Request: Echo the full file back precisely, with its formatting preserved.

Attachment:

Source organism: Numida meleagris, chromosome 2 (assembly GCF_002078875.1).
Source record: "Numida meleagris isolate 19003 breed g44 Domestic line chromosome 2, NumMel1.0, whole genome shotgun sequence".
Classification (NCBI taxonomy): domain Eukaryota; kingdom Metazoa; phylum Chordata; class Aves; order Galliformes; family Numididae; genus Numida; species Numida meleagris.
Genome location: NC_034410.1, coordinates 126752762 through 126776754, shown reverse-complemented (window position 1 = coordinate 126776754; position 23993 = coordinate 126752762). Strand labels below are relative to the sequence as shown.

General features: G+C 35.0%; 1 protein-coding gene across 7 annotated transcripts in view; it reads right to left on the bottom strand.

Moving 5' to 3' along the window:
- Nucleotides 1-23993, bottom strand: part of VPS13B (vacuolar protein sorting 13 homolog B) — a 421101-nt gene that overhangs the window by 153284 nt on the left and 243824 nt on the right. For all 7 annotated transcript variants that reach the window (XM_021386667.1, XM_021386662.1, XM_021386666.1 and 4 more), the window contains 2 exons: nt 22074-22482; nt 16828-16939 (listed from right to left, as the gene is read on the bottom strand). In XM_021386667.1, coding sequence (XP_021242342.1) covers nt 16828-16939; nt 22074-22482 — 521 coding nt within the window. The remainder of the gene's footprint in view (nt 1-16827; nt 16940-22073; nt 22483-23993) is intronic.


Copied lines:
Source organism: Numida meleagris, chromosome 2 (assembly GCF_002078875.1).
Source record: "Numida meleagris isolate 19003 breed g44 Domestic line chromosome 2, NumMel1.0, whole genome shotgun sequence".
Classification (NCBI taxonomy): domain Eukaryota; kingdom Metazoa; phylum Chordata; class Aves; order Galliformes; family Numididae; genus Numida; species Numida meleagris.
Genome location: NC_034410.1, coordinates 126752762 through 126776754, shown reverse-complemented (window position 1 = coordinate 126776754; position 23993 = coordinate 126752762). Strand labels below are relative to the sequence as shown.

General features: G+C 35.0%; 1 protein-coding gene across 7 annotated transcripts in view; it reads right to left on the bottom strand.

Moving 5' to 3' along the window:
- Nucleotides 1-23993, bottom strand: part of VPS13B (vacuolar protein sorting 13 homolog B) — a 421101-nt gene that overhangs the window by 153284 nt on the left and 243824 nt on the right. For all 7 annotated transcript variants that reach the window (XM_021386667.1, XM_021386662.1, XM_021386666.1 and 4 more), the window contains 2 exons: nt 22074-22482; nt 16828-16939 (listed from right to left, as the gene is read on the bottom strand). In XM_021386667.1, coding sequence (XP_021242342.1) covers nt 16828-16939; nt 22074-22482 — 521 coding nt within the window. The remainder of the gene's footprint in view (nt 1-16827; nt 16940-22073; nt 22483-23993) is intronic.